Geoff Burke-USA TODAY Sports
Hear me out on this one.
Yes, Jeff Schultz had four good seasons in a row with the Washington Capitals during his seven years in the league. In 2009-10, he even led the NHL in plus/minus rating with a plus-50.
But Schultz was a first-round draft pick. He was supposed to have more than four good seasons in a row. In fact, this stay-at-home defender was supposed to be the cornerstone of the Capitals defense for the next decade. Alas, the foundation began to crumble in 2011-12.
Schultz started that season playing below his standards, eventually losing the faith of Bruce Boudreau, Schultz's first NHL coach and the man who coached him at the AHL level with the Hershey Bears. According to The Washington Times, Schultz was eventually healthy scratched by Boudreau.
Dale Hunter was hired Thanksgiving weekend of 2011 to replace Boudreau, and Hunter's defensive philosophy replaced the offensive mentality of Boudreau. Despite this new emphasis on defense, Schultz could not win over his new coach either.
According to The Washington Post, Schultz was a healthy scratch for 14 of the first 20 Capitals games with Dale Hunter behind the bench. By the end of the season, Schultz played in only 54 games despite no injuries, and his 15:08 of average time on ice was the lowest in his career at the time.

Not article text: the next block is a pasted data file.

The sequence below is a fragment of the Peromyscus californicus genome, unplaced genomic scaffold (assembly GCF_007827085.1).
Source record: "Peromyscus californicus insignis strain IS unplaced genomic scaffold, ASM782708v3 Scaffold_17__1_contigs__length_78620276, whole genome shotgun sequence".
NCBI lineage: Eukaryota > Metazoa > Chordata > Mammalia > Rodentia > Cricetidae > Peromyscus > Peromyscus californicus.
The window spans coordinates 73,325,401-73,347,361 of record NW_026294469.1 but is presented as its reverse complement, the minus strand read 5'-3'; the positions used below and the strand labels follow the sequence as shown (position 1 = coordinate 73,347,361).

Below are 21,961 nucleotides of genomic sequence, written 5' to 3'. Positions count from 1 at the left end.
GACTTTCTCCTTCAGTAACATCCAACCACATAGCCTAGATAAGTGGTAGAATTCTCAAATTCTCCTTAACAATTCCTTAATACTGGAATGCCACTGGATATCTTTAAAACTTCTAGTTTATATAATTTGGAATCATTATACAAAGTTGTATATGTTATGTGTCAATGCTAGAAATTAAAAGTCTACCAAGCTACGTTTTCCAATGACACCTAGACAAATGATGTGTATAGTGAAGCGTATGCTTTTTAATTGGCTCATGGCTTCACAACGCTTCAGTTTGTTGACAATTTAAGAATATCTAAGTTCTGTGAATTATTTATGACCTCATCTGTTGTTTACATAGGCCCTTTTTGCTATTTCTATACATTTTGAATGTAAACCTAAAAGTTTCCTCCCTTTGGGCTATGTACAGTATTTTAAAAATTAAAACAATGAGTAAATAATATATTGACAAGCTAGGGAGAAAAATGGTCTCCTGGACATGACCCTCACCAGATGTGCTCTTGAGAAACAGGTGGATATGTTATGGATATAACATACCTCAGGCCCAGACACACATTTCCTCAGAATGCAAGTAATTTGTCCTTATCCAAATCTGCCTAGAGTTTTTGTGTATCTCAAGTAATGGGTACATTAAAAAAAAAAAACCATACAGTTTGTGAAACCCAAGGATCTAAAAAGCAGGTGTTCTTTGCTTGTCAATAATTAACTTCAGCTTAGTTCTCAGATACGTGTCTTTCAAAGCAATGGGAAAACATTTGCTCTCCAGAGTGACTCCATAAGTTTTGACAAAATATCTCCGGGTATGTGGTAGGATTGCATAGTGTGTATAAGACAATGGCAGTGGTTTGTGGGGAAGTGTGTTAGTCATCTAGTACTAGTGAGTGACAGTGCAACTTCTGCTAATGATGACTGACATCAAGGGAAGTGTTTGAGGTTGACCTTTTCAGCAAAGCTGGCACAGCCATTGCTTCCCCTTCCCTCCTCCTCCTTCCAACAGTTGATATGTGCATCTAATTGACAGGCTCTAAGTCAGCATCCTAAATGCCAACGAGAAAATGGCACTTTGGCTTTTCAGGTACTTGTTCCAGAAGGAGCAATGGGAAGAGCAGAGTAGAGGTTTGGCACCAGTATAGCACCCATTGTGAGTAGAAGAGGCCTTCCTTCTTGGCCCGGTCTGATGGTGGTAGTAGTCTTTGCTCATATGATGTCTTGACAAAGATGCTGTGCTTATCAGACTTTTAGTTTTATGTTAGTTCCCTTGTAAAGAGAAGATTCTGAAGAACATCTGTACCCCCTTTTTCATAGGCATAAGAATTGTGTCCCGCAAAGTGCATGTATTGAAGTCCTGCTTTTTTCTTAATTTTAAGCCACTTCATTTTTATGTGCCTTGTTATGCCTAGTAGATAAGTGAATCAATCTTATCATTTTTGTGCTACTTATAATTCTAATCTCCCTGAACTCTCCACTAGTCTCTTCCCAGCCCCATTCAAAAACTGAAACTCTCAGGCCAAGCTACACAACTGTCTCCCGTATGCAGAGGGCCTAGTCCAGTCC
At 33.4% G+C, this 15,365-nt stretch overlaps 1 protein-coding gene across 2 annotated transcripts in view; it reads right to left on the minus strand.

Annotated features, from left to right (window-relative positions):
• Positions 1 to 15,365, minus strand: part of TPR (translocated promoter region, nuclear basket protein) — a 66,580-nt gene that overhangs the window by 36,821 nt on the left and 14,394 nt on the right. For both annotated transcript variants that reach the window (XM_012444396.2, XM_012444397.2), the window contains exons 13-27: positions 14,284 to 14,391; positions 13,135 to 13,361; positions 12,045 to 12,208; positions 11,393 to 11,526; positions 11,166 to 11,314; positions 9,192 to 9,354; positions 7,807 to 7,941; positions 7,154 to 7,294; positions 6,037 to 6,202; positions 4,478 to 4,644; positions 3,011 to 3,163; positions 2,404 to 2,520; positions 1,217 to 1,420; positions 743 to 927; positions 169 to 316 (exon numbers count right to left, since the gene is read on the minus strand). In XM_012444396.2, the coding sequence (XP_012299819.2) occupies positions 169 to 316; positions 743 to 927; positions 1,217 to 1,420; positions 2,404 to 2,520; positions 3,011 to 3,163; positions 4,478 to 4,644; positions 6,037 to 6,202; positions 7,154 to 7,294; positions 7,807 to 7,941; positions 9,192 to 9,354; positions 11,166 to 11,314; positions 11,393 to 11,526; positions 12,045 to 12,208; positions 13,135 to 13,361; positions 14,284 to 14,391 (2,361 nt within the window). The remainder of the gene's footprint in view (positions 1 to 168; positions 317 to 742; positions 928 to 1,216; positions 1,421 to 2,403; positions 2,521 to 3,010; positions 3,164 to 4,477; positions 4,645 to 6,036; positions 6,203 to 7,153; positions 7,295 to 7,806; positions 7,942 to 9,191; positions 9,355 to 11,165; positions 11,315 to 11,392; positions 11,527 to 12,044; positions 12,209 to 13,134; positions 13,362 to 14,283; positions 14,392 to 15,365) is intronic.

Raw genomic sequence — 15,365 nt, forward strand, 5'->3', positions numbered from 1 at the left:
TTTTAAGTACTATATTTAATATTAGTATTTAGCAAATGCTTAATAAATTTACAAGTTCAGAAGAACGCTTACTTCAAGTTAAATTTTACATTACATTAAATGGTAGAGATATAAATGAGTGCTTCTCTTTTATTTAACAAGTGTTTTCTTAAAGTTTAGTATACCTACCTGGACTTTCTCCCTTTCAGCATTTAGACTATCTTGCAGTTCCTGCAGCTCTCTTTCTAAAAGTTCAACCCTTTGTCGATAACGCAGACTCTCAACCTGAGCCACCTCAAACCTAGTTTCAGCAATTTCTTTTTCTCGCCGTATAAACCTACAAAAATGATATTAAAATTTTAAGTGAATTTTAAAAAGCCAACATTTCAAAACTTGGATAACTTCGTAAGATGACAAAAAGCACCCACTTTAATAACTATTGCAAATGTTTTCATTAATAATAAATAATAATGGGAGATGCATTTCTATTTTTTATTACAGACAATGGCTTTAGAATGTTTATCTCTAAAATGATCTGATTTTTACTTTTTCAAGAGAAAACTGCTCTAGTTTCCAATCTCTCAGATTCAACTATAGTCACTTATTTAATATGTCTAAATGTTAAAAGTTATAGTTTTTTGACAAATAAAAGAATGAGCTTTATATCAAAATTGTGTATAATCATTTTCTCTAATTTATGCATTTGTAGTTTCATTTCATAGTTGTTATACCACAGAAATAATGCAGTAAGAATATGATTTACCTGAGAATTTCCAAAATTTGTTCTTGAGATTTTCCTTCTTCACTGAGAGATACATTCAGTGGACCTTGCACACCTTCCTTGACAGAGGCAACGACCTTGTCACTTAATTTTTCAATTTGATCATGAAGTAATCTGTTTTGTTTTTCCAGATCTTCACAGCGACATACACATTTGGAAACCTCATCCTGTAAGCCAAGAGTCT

The debut of Adam Oates for the 2012-13 season marked Schultz's third coach in 14 months, but another coaching change saw no improvement from Schultz. Oates frequently employed the healthy scratch with Schultz as well, at one point justifying his decision by saying “sometimes you ask a guy to take a step back and re-evaluate themselves." For the season, Schultz played in only 26 of a possible 48 games and set a new career-low in average time on ice at 14:15.
Over the last two seasons, Schultz played in 80 of a possible 130 regular season games (or 62 percent), and 10 of a possible 21 playoff games. In the previous two seasons, Schultz played in 145 of a possible 164 regular seasons games (or 88 percent), and 16 of 16 playoff games.
Brian McNally of The Washington Examiner tweeted on May 30 that Schultz himself is growing tired of this trend, and demands action:
This is what it has come to, after being a former first-round draft pick Jeff Schultz saw his playing time curtailed by three different coaching staffs with three different systems. All of whom would have loved to pencil in a shutdown defender like Schultz on their blue line every night. The continued inability by a player of Schultz's pedigree to crack the lineup despite a lack of injuries, along with Schultz's inability to perform when he did crack the lineup, reveal that he is indeed a draft bust. Sad but true.